Every year on February 2, Americans turn their attention to a small furry little animal. According to legend, if the groundhog sees his or her shadow there will be six more weeks of winter, but if not, spring is on the way. The peculiarity of this tradition has earned it a beloved place in American folklore.
History of Groundhog Day
Upon coming to Pennsylvania in the 1700s, German settlers brought a longstanding tradition known as Candlemas Day, celebrated at the midpoint between the Winter Solstice and the Spring Equinox. Superstition held that if the weather was fair on Candlemas Day, the second half of winter would be stormy and cold. To determine the “forecast,” Germans watched a badger to check for a shadow.
Since there were no badgers in Pennsylvania, they looked for the next best thing and chose the groundhog. Thus the tradition in America began: If the groundhog sees his shadow, he regards it as an omen of six more weeks of bad weather and returns to his hole. If the day is cloudy and, hence, shadowless, he takes it as a sign of spring and stays above ground.
What is a Groundhog Anyway?
The groundhog, Marmota monax, belongs to the marmot family, and goes by many names, including woodchuck and whistle pig due to the sound they make through their large teeth to warn one another of danger. While there are several species of marmots in North America, our groundhog is found mostly in the eastern United States and across much of southern Canada.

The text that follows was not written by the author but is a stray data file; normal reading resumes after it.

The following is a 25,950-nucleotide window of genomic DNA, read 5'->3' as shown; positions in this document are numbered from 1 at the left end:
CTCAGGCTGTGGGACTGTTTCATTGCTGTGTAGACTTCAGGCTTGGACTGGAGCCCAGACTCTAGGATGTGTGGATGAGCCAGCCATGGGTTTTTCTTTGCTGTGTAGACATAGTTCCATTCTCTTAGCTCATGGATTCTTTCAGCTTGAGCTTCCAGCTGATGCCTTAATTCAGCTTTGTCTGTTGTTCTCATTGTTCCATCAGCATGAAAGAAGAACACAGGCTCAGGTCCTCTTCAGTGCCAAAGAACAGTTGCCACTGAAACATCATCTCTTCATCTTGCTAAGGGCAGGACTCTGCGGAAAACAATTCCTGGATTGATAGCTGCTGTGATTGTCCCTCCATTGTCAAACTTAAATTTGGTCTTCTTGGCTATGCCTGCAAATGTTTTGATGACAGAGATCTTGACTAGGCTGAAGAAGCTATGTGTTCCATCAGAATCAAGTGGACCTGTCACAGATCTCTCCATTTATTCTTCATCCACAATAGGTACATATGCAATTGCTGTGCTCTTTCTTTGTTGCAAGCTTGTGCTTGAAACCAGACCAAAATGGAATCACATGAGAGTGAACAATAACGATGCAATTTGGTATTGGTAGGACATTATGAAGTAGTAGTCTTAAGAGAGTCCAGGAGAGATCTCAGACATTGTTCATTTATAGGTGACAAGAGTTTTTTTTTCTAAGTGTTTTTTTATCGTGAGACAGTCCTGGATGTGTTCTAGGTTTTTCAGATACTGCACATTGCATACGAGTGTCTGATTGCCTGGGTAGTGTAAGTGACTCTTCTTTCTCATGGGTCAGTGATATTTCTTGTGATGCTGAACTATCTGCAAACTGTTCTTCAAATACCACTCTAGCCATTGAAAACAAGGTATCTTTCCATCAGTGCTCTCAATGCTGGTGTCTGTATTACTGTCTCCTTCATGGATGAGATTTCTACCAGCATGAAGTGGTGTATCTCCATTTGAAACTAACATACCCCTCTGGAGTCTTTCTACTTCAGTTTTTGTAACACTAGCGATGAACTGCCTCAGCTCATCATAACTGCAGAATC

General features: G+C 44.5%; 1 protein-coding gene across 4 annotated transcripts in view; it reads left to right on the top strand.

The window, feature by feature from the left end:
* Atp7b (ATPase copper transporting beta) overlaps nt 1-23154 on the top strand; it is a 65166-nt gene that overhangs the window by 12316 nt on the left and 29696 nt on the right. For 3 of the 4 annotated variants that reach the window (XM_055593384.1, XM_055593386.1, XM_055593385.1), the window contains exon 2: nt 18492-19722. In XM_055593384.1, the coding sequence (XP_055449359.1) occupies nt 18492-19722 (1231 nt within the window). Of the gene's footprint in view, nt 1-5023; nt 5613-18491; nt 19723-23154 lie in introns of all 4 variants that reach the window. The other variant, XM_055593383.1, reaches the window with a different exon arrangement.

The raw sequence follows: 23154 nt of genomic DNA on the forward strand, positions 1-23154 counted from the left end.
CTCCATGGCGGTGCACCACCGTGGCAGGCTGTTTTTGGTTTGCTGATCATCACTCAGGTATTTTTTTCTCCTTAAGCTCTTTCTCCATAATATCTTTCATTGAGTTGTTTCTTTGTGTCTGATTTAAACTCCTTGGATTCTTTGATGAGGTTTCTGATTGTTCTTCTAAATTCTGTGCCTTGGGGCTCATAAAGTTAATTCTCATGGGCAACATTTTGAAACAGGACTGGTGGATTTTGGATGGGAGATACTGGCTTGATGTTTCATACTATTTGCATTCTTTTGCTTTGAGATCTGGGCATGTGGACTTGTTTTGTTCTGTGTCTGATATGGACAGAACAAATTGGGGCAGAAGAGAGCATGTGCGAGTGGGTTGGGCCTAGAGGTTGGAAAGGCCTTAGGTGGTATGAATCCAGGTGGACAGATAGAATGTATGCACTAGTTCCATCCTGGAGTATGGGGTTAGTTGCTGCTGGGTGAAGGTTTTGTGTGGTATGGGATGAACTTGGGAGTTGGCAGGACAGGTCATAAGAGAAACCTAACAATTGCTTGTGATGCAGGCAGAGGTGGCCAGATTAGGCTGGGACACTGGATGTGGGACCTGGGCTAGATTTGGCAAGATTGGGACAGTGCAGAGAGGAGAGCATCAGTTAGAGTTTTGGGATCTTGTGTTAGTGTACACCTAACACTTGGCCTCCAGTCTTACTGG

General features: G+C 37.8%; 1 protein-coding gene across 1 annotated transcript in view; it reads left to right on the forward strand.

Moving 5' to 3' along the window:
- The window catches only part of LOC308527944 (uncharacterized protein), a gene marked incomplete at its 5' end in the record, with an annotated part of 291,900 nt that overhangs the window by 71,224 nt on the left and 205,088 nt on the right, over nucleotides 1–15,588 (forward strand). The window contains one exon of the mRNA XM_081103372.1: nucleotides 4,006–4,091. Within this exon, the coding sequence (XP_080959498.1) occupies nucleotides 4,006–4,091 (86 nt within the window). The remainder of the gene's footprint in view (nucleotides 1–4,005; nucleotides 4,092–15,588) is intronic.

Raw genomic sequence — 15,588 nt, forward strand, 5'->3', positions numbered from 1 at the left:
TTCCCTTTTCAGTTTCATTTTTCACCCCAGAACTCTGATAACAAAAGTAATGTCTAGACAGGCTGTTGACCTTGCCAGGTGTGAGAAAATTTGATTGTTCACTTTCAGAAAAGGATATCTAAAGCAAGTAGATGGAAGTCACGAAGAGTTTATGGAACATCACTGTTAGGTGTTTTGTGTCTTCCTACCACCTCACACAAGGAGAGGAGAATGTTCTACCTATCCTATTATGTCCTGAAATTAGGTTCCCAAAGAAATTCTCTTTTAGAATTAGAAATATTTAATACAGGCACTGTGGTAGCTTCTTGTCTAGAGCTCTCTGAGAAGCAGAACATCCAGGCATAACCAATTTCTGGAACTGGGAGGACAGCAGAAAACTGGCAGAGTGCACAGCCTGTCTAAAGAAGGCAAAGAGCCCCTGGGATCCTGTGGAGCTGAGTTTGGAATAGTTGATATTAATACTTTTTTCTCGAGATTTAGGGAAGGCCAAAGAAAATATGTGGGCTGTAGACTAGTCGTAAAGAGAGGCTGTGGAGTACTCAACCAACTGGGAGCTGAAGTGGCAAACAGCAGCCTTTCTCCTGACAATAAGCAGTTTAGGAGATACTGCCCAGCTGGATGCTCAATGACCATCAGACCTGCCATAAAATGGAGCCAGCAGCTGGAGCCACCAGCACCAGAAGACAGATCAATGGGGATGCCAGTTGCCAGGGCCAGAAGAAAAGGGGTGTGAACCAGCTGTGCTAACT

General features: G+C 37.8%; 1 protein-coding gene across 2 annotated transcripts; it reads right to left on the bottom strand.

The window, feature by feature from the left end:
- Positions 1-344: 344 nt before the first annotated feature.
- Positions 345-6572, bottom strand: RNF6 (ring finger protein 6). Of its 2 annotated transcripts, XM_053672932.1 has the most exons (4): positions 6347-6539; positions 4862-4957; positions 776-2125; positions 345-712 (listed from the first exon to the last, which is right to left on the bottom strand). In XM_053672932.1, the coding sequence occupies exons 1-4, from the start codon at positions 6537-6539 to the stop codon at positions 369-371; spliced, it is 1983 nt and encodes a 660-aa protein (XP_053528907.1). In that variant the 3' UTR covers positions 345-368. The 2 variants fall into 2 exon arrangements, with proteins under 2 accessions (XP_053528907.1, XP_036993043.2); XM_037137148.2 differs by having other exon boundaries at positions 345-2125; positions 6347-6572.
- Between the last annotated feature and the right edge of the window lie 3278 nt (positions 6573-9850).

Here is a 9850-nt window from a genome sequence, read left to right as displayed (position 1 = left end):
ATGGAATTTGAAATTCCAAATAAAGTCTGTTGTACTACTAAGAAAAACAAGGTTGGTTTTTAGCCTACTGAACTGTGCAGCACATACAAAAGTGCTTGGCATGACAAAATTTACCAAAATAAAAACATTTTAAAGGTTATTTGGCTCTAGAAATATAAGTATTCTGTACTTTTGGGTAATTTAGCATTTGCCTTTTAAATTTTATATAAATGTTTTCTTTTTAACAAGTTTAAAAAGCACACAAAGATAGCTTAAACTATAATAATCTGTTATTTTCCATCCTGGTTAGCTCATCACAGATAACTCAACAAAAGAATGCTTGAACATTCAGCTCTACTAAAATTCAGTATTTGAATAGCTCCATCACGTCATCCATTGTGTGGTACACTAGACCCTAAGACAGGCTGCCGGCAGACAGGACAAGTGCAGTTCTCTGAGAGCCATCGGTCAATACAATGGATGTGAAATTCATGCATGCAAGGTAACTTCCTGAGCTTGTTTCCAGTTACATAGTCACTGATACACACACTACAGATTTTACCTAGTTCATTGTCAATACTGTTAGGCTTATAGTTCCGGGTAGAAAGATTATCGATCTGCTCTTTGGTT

They often grow up to 20 inches in length, with a tail that measures roughly six inches long, and generally weigh between six and 12 pounds. They nest in burrows that can be up to six feet below ground. These burrows sometimes have as many as five entry points, consisting of an intricate network of tunnels that often total up to 40 feet in length.
Groundhogs generally hibernate from October through March, making them one of New England’s true hibernators. While hibernating, a groundhog’s body temperature drops from 90°F to 40°F, and its heartbeat drops from 100 beats per minute to 4 beats per minute!
Celebrating Groundhog Day
While the award for the most famous groundhog in America goes to Punxsutawney Phil from Pennsylvania, here in Massachusetts we have our own celebrity. Ms. G has been “forecasting” the weather at Drumlin Farm since 2003. In fact, there’s a petition to make Ms. G the official groundhog of the Commonwealth. Looking for ways to celebrate? Here are a few:
- Come see Ms. G make her official forecast on February 2 at Drumlin Farm in Lincoln. In addition to her reading, there will be snacks, crafts, stories, and the chance to meet one of New England’s favorite meteorologists, Mish Michaels.
- Ipswich River in Topsfield will also be hosting a Groundhog Day Celebration February 2, including nature hikes, snow sculptures, a groundhog obstacle course, crafts, refreshments, and more.
- And, to get you in the spirit, Moose Hill will offer stories, craft making, fun games, and, if weather allows, a hike to see groundhog habitat for kids ages 4 to 6 on January 31.
So what do you think? Shadow or no shadow?